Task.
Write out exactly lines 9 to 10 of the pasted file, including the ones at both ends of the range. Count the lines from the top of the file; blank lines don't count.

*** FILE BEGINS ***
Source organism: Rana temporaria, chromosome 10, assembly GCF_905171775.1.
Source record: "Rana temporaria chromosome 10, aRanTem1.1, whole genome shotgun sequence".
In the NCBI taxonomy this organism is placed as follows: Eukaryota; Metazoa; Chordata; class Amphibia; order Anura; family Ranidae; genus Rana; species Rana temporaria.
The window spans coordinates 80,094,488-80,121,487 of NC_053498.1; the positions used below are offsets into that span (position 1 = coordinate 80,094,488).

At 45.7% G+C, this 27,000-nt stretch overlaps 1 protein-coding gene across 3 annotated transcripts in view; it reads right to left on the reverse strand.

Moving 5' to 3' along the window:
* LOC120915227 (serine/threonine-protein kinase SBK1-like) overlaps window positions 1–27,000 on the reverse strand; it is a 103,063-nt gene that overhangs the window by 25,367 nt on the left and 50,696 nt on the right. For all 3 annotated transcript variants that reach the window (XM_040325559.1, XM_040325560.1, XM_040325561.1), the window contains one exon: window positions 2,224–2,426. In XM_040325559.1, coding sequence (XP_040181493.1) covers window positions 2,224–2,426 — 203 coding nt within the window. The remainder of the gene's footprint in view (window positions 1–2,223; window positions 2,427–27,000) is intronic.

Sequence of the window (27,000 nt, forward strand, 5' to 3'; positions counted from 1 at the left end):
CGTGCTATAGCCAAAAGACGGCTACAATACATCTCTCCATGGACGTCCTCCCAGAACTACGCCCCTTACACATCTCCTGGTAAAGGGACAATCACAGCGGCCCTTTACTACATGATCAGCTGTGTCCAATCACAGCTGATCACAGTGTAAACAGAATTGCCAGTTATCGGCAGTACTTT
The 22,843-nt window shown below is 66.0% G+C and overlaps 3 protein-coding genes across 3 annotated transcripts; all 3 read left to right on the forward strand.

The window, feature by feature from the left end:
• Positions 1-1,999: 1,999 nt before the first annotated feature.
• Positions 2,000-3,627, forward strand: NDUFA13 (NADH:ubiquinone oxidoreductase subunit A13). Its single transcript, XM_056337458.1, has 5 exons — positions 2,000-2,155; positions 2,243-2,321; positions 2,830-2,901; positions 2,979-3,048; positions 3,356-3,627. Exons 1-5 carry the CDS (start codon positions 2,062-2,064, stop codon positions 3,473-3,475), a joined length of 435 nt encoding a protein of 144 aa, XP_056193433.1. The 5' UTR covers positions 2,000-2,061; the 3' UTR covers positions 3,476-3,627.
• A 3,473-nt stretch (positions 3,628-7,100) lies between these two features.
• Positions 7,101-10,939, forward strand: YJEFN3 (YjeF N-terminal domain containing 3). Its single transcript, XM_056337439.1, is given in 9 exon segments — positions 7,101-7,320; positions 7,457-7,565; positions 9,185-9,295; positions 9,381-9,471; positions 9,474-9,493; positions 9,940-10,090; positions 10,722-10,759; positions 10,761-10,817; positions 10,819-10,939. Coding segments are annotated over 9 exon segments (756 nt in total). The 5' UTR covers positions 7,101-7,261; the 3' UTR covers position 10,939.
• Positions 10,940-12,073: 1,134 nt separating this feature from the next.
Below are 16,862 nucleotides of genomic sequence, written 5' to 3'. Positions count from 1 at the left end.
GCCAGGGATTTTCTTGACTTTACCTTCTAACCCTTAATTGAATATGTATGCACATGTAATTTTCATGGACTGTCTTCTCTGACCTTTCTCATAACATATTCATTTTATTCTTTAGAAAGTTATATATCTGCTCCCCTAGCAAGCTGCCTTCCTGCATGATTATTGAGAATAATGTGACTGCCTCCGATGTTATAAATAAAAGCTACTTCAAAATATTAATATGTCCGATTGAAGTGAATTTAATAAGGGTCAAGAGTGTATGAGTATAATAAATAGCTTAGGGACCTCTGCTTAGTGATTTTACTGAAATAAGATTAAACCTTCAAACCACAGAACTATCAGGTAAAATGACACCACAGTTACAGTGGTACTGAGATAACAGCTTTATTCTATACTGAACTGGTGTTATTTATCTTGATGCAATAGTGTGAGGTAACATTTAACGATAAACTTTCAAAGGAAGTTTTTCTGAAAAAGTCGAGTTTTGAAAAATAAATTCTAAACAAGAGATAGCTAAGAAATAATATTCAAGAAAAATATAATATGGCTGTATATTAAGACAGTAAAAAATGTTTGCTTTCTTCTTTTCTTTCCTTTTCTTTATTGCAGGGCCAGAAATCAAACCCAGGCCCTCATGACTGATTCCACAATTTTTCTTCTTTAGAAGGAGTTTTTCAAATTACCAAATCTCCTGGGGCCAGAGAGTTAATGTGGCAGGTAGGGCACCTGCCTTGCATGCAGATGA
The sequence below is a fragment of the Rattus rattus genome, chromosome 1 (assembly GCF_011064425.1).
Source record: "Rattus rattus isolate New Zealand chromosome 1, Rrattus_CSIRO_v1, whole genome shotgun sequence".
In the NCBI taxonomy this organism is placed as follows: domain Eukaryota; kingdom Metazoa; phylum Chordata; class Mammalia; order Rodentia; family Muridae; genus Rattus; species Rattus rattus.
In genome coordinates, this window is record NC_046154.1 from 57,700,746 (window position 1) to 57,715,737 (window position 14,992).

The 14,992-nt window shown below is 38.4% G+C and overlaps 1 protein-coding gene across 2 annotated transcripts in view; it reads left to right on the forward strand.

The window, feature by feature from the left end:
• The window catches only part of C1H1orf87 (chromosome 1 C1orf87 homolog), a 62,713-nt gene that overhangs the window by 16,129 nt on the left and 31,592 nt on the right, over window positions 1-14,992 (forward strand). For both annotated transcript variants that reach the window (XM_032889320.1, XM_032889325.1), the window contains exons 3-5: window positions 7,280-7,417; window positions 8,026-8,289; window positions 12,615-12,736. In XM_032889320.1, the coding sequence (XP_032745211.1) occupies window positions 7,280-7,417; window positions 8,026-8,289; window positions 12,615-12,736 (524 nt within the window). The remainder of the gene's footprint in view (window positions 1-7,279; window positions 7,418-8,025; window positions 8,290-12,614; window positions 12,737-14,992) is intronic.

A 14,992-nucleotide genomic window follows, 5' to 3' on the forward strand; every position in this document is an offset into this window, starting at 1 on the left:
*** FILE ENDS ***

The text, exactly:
CGTGCTATAGCCAAAAGACGGCTACAATACATCTCTCCATGGACGTCCTCCCAGAACTACGCCCCTTACACATCTCCTGGTAAAGGGACAATCACAGCGGCCCTTTACTACATGATCAGCTGTGTCCAATCACAGCTGATCACAGTGTAAACAGAATTGCCAGTTATCGGCAGTACTTT
The 22,843-nt window shown below is 66.0% G+C and overlaps 3 protein-coding genes across 3 annotated transcripts; all 3 read left to right on the forward strand.